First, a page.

# Inequality involving sides of a triangle

How can one show that for triangles of sides $a,b,c$ that

$$\frac{a}{b+c}+\frac{b}{c+a}+\frac{c}{a+b} < 2$$

My proof is long winded, which is why I am posting the problem here.

Step 1: let $a=x+y$, $b=y+z$, $c=x+z$, and let $x+y+z=1$ to get

$\frac{1-x}{1+x}+\frac{1-y}{1+y}+\frac{1-z}{1+z}<2$

Step 2: consider the function $f(x)=\frac{1-x}{1+x}$, and note that it is convex on the interval (0,1), so the minimum of

$\frac{1-x}{1+x}+\frac{1-y}{1+y}+\frac{1-z}{1+z}$

is reached when the function takes the extreme points. i.e. $x=y=0, z=1$.

But going back to the fact that this is a triangle, we note that $x=y=0 \implies a=0$ which is not possible, so the inequality is strict.

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Note that this inequality is "sharp". With the triangle having sides $a=b$, and $c$ arbitrarily close to 0, you have the left-hand side arbitrarily close to 2. – alex.jordan Jul 30 '11 at 17:52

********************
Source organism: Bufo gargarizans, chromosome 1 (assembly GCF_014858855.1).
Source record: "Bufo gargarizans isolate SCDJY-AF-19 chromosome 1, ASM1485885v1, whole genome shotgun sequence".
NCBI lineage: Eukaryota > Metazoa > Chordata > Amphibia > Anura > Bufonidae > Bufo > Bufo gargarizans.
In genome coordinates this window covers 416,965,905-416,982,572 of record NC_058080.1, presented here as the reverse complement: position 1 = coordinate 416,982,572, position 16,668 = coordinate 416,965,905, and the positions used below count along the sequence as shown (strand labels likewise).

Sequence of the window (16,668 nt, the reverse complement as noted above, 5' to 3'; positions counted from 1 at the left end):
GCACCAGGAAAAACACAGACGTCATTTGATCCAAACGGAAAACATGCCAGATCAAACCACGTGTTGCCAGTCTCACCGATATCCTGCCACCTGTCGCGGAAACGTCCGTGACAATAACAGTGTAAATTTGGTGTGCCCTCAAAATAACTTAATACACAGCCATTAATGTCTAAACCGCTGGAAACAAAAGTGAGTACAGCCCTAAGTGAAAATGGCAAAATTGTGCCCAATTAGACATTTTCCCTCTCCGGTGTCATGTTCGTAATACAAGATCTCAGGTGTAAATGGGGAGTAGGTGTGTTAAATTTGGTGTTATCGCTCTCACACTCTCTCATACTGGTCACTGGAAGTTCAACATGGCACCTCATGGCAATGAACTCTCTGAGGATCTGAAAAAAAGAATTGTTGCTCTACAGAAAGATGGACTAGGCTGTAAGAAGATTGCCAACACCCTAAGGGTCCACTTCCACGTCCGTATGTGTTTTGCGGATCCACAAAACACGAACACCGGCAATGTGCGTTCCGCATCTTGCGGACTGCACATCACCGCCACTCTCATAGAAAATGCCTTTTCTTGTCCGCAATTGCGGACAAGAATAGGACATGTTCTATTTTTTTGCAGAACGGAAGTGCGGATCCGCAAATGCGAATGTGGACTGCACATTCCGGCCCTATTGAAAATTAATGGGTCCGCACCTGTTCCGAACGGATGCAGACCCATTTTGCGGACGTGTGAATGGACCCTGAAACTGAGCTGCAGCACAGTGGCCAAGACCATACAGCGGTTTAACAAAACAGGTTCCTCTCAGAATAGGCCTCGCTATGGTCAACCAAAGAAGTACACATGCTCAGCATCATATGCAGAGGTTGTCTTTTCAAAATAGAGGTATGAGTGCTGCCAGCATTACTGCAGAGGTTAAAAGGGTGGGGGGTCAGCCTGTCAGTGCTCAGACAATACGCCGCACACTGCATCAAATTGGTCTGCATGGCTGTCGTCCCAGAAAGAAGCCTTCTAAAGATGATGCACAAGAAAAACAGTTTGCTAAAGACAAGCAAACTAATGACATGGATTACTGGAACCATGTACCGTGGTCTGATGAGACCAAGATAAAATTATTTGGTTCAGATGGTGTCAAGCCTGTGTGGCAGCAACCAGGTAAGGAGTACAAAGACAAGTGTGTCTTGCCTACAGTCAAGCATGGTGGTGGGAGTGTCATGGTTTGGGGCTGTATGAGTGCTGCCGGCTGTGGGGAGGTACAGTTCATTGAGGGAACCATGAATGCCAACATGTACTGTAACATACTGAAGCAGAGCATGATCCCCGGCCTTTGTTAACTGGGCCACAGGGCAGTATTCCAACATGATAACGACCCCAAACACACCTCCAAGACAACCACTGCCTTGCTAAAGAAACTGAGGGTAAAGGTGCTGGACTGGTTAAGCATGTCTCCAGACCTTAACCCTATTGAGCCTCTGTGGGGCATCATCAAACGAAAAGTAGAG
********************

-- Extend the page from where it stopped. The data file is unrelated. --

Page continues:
$\displaystyle\frac{a}{b+c} + \frac{b}{c+a} + \frac{c}{a+b} < \frac{a+a}{b+c+a} + \frac{b+b}{c+a+b} + \frac{c+c}{a+b+c} = 2$

since $a<b+c$ etc.

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Very nice. ${}$ – joriki Jul 30 '11 at 17:48
@Dave Radcliffe, do you need any of $a < b+c, \cdots?$ is not $a, b, c > 0$ enough? does't $\frac{a}{b} < \frac{a+c}{b+c}$ always hold positive $a, b$ and $c?$? – abel Nov 26 '14 at 6:13
For positive $a$, $b$, and $c$, $\frac{a}{b} < \frac{a+c}{b+c} \iff a(b+c) < b(a+c) \iff ac < bc \iff a<b$. – Dave Radcliffe Nov 27 '14 at 1:40
@Dvid Radcliffe, i got it. thanks. – abel Nov 27 '14 at 6:14

Let $c$ be the largest of $a$, $b$, and $c$. Then \begin{align} \frac{a}{b+c}+\frac{b}{c+a}+\frac{c}{a+b}&\le\frac{a}{a+b}+\frac{b}{a+b}+\frac{c}{a+b}\\ &=1+\frac{c}{a+b}\\ &< 2 \end{align} since $c<a+b$.

For a degenerate triangle with $a=0$, we have $c=a+b$ and the sum equals $2$.

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See the deleted comment (pls do not share it, I wanna add it to my book) :-) – user 1618033 Jan 7 '15 at 14:20